With this counting method, the oil flows past a light source and, depending on the size of the individual particles, reduces the intensity of the light ray detected by a photodiode. The change in intensity of the light ray triggers voltage changes on the photodiode, which are a direct measure of the particle size. However, a prerequisite for correct determination is that the particles pass the light ray one after the other. With this measuring method, air bubbles and water droplets can falsify the result.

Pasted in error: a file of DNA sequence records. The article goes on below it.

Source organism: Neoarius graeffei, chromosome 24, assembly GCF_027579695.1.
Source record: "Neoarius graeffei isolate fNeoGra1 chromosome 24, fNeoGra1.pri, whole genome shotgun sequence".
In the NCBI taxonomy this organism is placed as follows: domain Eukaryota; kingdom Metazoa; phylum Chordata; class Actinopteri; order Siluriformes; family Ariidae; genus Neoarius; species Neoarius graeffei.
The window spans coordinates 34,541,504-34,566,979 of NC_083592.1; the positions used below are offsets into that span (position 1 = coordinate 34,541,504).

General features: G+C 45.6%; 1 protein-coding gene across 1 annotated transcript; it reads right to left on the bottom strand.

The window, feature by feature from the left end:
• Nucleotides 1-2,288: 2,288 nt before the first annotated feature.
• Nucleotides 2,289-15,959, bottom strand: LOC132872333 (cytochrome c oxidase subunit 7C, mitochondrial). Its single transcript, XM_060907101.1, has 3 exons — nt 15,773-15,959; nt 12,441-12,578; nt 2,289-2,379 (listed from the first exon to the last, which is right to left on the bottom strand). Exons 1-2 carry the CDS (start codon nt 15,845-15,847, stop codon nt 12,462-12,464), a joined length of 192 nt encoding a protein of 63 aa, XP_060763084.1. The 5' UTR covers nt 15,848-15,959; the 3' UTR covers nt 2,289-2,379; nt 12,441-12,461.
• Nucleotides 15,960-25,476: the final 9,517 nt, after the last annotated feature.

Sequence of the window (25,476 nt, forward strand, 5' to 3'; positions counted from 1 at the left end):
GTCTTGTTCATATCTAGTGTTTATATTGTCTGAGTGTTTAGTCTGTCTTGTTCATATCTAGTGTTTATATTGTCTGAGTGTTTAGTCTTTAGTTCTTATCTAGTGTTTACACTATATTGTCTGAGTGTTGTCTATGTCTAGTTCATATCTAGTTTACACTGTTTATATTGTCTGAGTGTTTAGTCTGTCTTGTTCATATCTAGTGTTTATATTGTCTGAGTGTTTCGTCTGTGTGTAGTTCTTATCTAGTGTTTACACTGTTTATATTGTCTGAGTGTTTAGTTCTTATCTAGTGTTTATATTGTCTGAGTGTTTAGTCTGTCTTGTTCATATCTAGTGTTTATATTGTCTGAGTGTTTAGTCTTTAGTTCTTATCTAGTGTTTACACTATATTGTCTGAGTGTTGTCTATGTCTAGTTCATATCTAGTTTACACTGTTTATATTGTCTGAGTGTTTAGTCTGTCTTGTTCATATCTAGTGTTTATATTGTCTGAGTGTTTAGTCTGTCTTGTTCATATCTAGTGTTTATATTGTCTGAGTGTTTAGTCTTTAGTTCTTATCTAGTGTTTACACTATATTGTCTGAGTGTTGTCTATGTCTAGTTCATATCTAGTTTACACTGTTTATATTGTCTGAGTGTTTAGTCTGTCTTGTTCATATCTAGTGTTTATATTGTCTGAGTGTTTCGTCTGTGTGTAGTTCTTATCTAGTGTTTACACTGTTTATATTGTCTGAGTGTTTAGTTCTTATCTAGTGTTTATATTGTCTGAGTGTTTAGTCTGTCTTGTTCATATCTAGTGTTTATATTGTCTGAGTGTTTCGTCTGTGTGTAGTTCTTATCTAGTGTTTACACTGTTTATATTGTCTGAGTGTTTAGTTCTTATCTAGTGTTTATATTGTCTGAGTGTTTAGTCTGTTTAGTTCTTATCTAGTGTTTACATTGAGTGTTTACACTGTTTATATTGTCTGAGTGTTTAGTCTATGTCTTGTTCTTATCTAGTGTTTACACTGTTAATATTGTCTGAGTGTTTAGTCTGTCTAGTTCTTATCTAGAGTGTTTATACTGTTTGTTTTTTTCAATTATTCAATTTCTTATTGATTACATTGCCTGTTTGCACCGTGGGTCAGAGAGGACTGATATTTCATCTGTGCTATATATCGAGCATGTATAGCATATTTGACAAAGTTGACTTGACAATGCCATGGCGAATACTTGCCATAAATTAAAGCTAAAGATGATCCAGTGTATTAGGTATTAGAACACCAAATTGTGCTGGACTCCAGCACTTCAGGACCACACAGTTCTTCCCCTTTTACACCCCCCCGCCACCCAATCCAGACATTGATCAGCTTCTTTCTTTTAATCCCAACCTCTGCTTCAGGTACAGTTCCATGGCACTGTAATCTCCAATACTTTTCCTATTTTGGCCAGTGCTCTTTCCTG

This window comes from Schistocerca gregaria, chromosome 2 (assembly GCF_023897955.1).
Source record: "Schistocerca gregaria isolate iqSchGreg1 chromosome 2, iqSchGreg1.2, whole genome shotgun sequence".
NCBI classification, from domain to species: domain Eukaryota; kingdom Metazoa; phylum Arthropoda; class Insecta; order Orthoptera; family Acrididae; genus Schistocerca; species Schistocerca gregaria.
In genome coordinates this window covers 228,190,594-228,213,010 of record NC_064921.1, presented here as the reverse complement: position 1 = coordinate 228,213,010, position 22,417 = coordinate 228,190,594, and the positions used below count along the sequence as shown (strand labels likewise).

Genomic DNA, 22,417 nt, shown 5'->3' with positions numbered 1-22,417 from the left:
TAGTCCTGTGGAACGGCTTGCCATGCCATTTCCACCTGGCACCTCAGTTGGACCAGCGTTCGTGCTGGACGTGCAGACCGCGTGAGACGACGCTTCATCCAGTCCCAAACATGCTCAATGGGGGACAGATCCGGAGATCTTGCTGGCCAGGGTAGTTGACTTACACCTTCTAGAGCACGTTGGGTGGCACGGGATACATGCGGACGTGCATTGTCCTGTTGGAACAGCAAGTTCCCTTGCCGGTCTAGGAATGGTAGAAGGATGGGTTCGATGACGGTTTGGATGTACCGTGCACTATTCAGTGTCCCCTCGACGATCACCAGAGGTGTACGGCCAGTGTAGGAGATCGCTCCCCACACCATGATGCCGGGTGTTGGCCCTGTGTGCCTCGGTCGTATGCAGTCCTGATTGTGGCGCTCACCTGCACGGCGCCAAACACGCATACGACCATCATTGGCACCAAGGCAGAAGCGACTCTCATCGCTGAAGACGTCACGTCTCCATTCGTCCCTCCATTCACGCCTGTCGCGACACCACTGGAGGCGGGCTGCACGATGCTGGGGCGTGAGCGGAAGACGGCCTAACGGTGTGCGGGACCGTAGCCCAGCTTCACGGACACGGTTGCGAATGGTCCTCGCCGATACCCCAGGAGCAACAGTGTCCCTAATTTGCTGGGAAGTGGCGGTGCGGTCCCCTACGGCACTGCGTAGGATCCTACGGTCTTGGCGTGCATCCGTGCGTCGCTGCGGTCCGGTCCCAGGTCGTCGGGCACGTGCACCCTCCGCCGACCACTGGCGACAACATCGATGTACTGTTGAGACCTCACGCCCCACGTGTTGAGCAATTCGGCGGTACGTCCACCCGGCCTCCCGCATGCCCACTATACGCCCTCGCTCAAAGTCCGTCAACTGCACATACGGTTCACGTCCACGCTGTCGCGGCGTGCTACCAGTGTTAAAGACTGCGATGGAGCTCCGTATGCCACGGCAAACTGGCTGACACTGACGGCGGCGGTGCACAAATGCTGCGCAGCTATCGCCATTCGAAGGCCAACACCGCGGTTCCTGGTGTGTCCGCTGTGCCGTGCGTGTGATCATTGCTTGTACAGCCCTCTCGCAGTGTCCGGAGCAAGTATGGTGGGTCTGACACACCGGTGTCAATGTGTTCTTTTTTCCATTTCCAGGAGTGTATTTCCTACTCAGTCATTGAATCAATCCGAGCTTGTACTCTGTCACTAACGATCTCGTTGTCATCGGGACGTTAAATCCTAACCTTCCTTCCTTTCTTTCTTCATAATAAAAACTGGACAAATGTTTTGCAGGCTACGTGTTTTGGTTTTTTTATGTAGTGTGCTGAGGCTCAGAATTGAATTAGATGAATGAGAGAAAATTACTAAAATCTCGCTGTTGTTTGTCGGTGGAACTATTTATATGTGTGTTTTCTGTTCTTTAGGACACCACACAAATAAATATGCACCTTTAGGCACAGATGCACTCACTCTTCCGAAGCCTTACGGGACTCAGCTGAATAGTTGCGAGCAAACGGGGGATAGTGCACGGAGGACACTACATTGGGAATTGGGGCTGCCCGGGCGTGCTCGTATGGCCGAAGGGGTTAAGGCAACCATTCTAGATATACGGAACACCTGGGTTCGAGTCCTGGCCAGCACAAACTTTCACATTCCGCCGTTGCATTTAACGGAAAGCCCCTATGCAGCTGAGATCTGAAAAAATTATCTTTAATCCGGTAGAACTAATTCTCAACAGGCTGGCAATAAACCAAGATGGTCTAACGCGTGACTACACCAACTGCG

Since laser sensors from different manufacturers emit light of different brightness, the "bright" sensors may have relatively high numbers, especially in fresh oils, while older sensors do not see such subtle differences in oil-soluble "particles". Therefore, differences in counting fresh oils in different laboratories using laser sensors and automatic particle counters (APC) will often occur even despite the best calibration of the equipment.